Google Bouncer Gives Android Market Some Security Muscle

By Wayne Rash  |  Posted 2012-02-04 Print this article Print

NEWS ANALYSIS: The Android Market was kind of like the Wild West until Google Bouncer showed up as the new sheriff in town.

As peculiar as the after-the-fact announcement of Google Bouncer may have been, it was still good news. Perhaps Google was ramping up, trying to make sure that its Bouncer would work as intended and be able to handle the flood of new apps submitted to the Android Market. Perhaps the company just wanted a head start so they could be ready for the malware writers who will surely try to test the system.

Regardless of the reason, the fact that Google has its Bouncer checking for apps with embedded malware is a good thing. Bouncer has several things it does when an app is submitted for inclusion to the Market. First, it scans the app for known malware, and if it finds any, then that app is blocked. In addition, Bouncer checks the app for suspicious functions that may or may not be malware and shuttles those off for manual inspection.

Google also runs every app submitted to it for use in the Market on a simulated Android device in the cloud to confirm that it behaves appropriately. If the Bouncer finds that specific developers are repeatedly sending in apps with Malware, it blocks submissions from that developer.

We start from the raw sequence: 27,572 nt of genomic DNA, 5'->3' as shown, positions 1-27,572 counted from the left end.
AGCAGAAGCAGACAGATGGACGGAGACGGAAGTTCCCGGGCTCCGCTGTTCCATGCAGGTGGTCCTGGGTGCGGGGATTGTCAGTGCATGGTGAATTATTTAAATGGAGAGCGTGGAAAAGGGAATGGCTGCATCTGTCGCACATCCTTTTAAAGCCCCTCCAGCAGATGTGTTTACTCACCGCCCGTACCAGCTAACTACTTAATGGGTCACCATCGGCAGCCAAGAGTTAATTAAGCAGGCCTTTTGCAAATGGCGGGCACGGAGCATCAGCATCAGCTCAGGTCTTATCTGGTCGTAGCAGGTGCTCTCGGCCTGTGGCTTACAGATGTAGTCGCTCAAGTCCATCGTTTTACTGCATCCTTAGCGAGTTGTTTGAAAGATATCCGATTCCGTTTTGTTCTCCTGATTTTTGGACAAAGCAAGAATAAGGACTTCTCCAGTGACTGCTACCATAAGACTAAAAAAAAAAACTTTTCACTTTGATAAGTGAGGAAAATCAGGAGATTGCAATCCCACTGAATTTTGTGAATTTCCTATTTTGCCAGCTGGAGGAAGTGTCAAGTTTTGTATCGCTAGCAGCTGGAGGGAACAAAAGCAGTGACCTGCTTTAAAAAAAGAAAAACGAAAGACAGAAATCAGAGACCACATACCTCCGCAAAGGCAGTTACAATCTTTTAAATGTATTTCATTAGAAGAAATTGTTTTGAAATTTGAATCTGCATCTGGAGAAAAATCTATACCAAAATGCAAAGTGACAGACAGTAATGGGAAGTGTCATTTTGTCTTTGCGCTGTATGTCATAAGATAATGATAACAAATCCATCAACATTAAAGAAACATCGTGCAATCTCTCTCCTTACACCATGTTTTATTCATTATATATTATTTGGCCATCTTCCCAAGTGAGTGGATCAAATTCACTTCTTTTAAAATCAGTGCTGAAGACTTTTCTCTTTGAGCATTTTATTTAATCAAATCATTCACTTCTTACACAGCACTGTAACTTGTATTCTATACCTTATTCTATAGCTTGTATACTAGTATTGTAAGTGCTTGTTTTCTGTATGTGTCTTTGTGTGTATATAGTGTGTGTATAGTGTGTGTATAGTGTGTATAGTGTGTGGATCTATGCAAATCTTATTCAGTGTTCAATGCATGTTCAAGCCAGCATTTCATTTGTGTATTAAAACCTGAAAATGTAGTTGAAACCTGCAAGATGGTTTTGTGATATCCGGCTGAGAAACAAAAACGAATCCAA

Google has said that it€™s also in the process of checking apps already in the Android Market for malware. It€™s not clear how far along this process is, but at some point, Google will have ensured that that everything in the Market is malware-free. Unfortunately, that doesn€™t really end the malware problem for Android devices, although it does reduce the level of risk.

Wayne Rash Wayne Rash is a Senior Analyst for eWEEK Labs and runs the magazine's Washington Bureau. Prior to joining eWEEK as a Senior Writer on wireless technology, he was a Senior Contributing Editor and previously a Senior Analyst in the InfoWorld Test Center. He was also a reviewer for Federal Computer Week and Information Security Magazine. Previously, he ran the reviews and events departments at CMP's InternetWeek.

He is a retired naval officer, a former principal at American Management Systems and a long-time columnist for Byte Magazine. He is a regular contributor to Plane & Pilot Magazine and The Washington Post.

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